In modern science myths, legends, and religious traditions are generally understood as stories about supernatural phenomena that serve to legitimize a particular world view or commonly held values. In such a perception, myths are ideological constructs without material basis. Although the reality of myths was sometimes doubted even in antiquity, the broad consensus that myths lack an empirical basis only developed relatively recently. In the 18th century, for example, mythical topography was still a respectable scientific discipline. Having been banned from the academic theatre for some time, the archaeology of mythology currently appears to be undergoing some sort of come-back. Good examples are to be found in Rome, where the palace of Romulus is said to have been discovered recently, and the topography is, of course, richly endowed with places that are associated with the life and sufferings of the early Christian martyrs, their tombs, and/or the places of their veneration. Such sites and ‘discoveries’ garner immense public interest, but are often also subject to fierce criticisms from the scientific community (arguing that these myths and traditions by definition have no underlying truth and therefore no material dimension).
This course is not about the degree of truthfulness of such discoveries, but instead addresses the significance of lieux de mémoire of myth and religion in the modern world and their difficult relationship with modern scientific paradigms. During the first week of the course the archaeology of Roman origin myths is discussed, focusing especially on places connected to Aeneas and Romulus. Following introductory classes at the Royal Netherlands Institute Rome, the course visits several mythical places such as the tomb of Aeneas, the city of Lavinium, and the hut of Romulus on the Palatine. The second week of the course is dedicated to early Christian legends, and focusses on places connected to St. Peter and St. Paul and the emergence of the ‘Archeologia Sacra’, the archaeological discipline dealing with these sites. Excursions include: the tombs of these two Apostles, the Mamertine prison, the chains of Saint Peter in the church of San Pietro in Vincoli, and the church Domine quo vadis.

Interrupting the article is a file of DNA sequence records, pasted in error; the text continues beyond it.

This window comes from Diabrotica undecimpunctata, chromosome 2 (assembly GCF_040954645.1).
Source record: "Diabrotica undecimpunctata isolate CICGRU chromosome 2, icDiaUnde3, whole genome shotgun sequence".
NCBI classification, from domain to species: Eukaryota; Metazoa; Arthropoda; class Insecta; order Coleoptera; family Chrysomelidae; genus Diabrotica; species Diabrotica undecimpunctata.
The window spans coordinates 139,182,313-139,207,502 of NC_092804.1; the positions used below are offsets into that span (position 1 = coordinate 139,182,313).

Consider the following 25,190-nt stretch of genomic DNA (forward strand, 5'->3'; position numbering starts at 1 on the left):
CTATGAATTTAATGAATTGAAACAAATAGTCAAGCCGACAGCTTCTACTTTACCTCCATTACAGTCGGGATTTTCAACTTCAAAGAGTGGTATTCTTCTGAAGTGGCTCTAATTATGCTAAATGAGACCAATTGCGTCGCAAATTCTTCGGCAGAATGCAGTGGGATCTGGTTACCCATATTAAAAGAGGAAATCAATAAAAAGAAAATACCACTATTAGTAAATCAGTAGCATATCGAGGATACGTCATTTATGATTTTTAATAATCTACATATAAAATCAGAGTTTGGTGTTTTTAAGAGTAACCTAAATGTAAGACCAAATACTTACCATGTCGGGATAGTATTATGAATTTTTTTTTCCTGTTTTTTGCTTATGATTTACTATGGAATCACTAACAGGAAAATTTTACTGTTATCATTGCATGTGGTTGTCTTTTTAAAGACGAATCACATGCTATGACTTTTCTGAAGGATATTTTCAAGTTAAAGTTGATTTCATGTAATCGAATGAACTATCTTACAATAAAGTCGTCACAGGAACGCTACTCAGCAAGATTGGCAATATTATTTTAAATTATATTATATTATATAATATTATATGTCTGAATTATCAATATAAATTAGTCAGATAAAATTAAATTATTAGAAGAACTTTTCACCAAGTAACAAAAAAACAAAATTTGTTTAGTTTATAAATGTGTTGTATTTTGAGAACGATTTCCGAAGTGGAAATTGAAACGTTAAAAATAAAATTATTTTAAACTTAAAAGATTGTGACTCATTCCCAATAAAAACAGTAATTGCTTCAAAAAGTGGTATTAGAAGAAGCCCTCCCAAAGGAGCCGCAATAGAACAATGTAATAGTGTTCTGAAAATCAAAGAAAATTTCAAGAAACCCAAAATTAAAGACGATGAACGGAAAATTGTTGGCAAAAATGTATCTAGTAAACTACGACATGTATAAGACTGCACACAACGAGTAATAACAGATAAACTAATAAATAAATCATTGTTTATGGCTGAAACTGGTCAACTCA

BA/Honours, MA-, RMA- students from the KNIR partner universities (UvA, VU, UL, UU, RU en RUG) and to students from Loyola University in Chicago.Form of Education
On-site classes, library assighnments, excursions
– dr. A. Evers (Loyola University Chicago)
– dr. J. Pelgrom (KNIR)
– drs. M. van Deventer (RU)
Participating students will receive free tuition, accommodation in Rome and excursions (including most entry fees for museums and archaeological sites).
The study load is the equivalent of 6 ECTS (168 hours). Each student should arrange with his/her home coordinator whether the course can be a part of the existing curriculum. After successful completion of the course the KNIR provides a certificate mentioning study load and evaluation.
The study load is based on:
- Before arriving in Rome: independent study of course material and preparatory assignment: 1 ECTS (28 hours)
- Classes and excursions in Rome and surrounding (14 days): active participation, presentation and draft essay: 4 ECTS (112 hours)
- After Rome(deadline to be established): essay: 1 ECTS (28 hours)
Application and admission
The master class is a selective course with a maximum of 14 participants. The selection of participants is based on grades, the positioning of the course in the student’s curriculum, and a letter of motivation.Students can apply via the link below; include in your application:
- a letter of motivation
- a cv
- a recent list of grades officially supplied by your university